The decision to open and run a Box with a business partner is an exciting one. It’s hard to find a person who shares in your vision, who’s trustworthy, and who has the type of dedication it takes to open and manage a new venture. So if you’ve found the ideal partner, then working and growing a business together should be a rewarding and successful undertaking.
But as anyone will tell you, choosing a business partner is one of the most important decisions—if not the most important decision—you’ll make as a new business owner. Clearly there are many valid benefits to co-ownership, but those benefits are quickly undermined if partners don’t hash out certain key elements of their business relationship. Even when both owners have the best intentions in mind, making assumptions about your partner’s intentions or avoiding tough conversations sets the groundwork for a difficult business relationship.
With so much at stake, co-owners should establish the key elements of their business and legal structure from the outset, and create a roadmap for how they intend to handle their business operations. While there’s no one-size-fits-all approach to establishing a solid business foundation, there are a few key issues every partnership should consider.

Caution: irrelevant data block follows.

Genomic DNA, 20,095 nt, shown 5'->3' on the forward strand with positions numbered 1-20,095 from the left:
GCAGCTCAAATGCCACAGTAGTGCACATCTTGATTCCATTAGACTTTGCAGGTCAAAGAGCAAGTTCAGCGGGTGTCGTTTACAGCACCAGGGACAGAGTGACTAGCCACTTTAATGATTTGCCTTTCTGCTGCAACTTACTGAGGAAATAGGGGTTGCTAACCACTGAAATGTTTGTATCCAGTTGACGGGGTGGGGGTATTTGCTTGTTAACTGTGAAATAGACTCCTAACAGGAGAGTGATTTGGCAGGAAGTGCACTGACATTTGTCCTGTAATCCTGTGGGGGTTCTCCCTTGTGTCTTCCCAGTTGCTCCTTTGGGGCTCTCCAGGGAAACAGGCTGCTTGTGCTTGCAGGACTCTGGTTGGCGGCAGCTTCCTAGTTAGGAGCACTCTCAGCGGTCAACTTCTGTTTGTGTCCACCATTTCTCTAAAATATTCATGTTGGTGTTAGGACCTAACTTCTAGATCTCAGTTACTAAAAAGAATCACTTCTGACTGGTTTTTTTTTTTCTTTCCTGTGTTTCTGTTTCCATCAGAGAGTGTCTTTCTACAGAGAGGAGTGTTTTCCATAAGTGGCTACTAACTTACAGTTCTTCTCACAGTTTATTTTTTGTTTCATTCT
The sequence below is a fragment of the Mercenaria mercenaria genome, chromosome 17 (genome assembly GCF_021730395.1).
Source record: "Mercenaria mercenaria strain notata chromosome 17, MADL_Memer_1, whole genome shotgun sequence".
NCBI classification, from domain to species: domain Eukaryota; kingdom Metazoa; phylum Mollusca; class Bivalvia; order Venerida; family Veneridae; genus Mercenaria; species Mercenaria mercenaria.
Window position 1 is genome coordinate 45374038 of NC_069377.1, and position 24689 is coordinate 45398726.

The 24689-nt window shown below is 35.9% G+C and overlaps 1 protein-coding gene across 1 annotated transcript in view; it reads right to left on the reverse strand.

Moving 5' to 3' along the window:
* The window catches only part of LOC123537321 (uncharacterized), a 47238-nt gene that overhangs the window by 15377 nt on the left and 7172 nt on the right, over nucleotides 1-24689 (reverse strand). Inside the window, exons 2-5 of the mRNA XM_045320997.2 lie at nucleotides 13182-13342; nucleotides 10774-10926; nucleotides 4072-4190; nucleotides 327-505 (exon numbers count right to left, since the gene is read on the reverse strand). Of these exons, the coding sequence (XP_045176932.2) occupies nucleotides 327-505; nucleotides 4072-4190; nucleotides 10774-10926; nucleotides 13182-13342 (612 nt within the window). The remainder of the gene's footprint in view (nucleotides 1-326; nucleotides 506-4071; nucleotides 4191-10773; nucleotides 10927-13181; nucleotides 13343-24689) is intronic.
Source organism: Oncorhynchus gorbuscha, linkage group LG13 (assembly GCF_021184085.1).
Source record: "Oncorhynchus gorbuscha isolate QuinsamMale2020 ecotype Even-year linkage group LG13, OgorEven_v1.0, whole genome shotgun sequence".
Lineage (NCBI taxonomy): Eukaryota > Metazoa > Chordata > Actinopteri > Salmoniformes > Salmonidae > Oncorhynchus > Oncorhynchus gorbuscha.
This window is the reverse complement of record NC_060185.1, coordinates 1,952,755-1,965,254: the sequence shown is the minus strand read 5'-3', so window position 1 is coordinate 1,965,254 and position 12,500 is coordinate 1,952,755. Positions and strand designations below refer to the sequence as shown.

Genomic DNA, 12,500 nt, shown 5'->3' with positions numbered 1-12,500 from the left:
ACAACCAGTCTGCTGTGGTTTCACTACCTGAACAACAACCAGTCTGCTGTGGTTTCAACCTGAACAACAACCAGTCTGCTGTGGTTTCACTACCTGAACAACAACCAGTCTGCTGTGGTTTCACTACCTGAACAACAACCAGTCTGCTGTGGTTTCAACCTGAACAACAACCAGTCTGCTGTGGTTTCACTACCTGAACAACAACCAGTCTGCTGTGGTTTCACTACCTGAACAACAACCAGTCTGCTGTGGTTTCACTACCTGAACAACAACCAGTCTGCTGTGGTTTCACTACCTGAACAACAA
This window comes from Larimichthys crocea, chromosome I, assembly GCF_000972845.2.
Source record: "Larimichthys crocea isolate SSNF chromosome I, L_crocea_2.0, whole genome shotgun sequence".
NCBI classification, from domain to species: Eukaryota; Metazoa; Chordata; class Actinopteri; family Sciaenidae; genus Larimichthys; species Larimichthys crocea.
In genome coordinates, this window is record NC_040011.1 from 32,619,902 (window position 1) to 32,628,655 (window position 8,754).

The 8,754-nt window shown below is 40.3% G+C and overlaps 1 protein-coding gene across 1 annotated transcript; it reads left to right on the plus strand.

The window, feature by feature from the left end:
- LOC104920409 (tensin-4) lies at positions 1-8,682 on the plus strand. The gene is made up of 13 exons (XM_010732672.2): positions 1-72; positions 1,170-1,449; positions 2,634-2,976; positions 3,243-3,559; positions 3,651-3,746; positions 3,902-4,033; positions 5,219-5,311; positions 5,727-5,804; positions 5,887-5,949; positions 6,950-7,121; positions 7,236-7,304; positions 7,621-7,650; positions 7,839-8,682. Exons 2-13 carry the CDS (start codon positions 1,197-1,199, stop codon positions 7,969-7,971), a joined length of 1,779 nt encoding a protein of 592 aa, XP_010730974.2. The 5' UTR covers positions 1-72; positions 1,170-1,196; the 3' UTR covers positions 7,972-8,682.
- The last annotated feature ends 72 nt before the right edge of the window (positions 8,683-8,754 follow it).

These are just a few key issues partners should iron out, regardless of whether you and your partner are just starting or have been co-owners for years. These issues generally are memorialized in a written document called an operating agreement — for an LLC — or bylaws — for a corporation — and can be drafted by a small business attorney. Think of this document as the constitution of a newly formed company. Having these points in writing can help to avoid conflict, guide company decisions and provide owners with peace of mind.
Bottom line: Don’t assume that you and your partner are on the same page about key aspects of your business, and don’t avoid discussing difficult issues. The longer they’re left unaddressed, the greater the chance they’ll surface and spoil your exciting undertaking.
NOTE: None of the information in this article is intended to create an attorney-client relationship. This article has been prepared for informational purposes only, does NOT constitute legal advice and is not a substitute for seeking legal counsel from an attorney.